Bitcoin is too volatile to be adopted as a legal tender, says BoE chief

Bank of England Governor Andrew Bailey has expressed concern over El Salvador’s adoption of Bitcoin (BTC) as a legal tender, after President Nayib Bukele announced the launch of Bitcoin City.

Bailey argued that El Salvador’s decision to introduce Bitcoin as a currency was alarming because consumers are likely to suffer from the extreme volatility of cryptocurrency.

Trading at around $ 43,000 on the first day of El Salvador’s Bitcoin adoption as a legal tender, Bitcoin rose to a new historic high above $ 68,000 on November 9th. BTC’s price has dropped significantly since then, with Bitcoin trading at $ 54,626 at the time of writing.

Bitcoin 90-day price chart. Source: CoinGecko

“It worries me that a country would choose it as its national currency,” Bailey said at the Cambridge University student appearance, Bloomberg reported Thursday.

The governor also questioned whether Salvadorans at all understand the nature and volatility of Bitcoin, causing his greatest concern.

Bailey also quoted a new statement on El Salvador from the International Monetary Fund (IMF), which is responsible for tracking risks to global financial systems. Issued on Monday, the statement outlines “significant risks” resulting from Bitcoin as a legal tender and Bitcoin trading in El Salvador.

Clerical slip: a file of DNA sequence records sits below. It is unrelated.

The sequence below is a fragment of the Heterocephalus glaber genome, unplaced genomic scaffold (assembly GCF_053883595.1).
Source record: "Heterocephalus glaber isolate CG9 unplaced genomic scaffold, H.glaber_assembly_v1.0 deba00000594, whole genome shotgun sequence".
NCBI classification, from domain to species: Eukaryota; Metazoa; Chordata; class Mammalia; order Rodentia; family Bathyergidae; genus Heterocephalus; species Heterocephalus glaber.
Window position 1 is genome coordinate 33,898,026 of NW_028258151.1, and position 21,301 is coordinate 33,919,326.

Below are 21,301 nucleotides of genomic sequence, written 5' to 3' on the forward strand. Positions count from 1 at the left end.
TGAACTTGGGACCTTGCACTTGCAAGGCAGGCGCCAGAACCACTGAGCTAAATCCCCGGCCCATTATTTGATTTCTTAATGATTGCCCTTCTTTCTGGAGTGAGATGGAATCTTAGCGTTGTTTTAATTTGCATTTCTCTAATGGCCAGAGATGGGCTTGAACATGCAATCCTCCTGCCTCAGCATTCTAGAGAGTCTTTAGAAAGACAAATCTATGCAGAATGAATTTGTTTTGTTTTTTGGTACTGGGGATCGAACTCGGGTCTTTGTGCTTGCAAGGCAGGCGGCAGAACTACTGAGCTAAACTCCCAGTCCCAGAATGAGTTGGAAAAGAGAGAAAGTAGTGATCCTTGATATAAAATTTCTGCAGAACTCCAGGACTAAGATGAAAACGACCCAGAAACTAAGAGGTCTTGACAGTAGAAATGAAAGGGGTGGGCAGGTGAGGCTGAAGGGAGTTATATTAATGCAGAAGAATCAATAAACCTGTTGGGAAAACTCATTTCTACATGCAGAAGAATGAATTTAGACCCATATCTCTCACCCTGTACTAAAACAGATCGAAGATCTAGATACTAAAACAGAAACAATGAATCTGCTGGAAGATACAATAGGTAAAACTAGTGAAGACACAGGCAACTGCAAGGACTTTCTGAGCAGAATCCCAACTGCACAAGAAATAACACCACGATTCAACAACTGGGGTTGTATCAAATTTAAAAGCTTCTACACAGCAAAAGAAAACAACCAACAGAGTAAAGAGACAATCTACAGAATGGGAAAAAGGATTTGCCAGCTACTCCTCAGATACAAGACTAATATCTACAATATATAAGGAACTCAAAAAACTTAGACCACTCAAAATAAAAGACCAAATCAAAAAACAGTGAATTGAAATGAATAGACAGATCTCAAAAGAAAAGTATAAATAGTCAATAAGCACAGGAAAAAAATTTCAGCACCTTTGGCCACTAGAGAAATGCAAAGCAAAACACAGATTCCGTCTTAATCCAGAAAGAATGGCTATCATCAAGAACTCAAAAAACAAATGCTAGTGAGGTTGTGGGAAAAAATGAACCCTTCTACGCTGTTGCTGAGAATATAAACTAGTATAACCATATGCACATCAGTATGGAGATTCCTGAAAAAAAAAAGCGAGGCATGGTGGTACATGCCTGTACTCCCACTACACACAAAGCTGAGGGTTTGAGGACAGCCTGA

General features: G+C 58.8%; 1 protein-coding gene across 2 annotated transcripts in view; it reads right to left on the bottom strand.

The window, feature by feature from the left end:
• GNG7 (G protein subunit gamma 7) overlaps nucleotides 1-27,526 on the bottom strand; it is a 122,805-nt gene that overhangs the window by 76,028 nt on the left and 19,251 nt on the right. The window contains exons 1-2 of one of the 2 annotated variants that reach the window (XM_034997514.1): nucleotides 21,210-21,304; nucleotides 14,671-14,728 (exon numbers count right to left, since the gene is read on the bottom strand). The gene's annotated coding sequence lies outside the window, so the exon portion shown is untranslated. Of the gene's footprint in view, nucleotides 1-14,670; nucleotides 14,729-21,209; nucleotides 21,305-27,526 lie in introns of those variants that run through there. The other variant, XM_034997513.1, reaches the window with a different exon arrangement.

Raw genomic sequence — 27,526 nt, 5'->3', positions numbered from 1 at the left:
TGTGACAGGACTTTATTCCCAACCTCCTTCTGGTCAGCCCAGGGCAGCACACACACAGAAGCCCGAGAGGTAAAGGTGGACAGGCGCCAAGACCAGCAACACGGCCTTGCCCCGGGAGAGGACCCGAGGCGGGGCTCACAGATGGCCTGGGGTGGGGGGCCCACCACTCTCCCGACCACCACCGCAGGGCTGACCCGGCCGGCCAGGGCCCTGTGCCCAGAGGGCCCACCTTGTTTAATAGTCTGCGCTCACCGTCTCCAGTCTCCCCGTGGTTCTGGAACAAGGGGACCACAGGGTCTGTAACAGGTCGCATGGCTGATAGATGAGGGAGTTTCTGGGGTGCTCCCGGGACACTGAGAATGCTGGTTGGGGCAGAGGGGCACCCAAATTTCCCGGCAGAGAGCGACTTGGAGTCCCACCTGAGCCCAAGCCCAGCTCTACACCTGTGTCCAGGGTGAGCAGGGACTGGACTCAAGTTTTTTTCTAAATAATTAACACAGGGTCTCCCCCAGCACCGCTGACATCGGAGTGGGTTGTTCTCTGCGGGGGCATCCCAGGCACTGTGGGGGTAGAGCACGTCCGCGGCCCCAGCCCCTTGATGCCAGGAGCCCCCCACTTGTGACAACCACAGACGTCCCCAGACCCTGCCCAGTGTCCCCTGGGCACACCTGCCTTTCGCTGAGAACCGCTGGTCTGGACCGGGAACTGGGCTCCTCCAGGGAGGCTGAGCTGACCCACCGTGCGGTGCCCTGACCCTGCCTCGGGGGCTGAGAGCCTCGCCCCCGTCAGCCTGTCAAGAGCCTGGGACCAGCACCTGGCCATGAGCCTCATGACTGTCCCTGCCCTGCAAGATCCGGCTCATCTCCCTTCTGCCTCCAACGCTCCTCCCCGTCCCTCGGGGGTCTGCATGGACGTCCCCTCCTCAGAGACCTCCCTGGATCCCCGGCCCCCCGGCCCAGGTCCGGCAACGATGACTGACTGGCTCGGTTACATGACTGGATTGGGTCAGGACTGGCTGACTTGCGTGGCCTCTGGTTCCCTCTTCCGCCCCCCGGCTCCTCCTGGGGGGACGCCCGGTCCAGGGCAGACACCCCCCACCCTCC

The IMF previously issued a warning against El Salvador’s Bitcoin law in June, which did not prevent the country from adopting it and accepting BTC as legal tender in September. Bailey added that the BoE is investigating whether to launch a digital central bank currency (CBDC), saying:

“There is a strong argument for digital currencies, but in our opinion it should be stable, especially if used for payments. That is not true for cryptocurrencies.”

Related: El Salvador’s dollar debt dives into Bitcoin bond plans

The news comes shortly after BoE Vice Governor of Financial Stability Sir Jon Cunliffe declared that CBDCs are a “revolution in the functionality of money driven by technology.” On the other hand, the majority of the UK adult population was skeptical and concerned about a potential CBDC adoption in a August study conducted by Redfield & Wilton Strategies.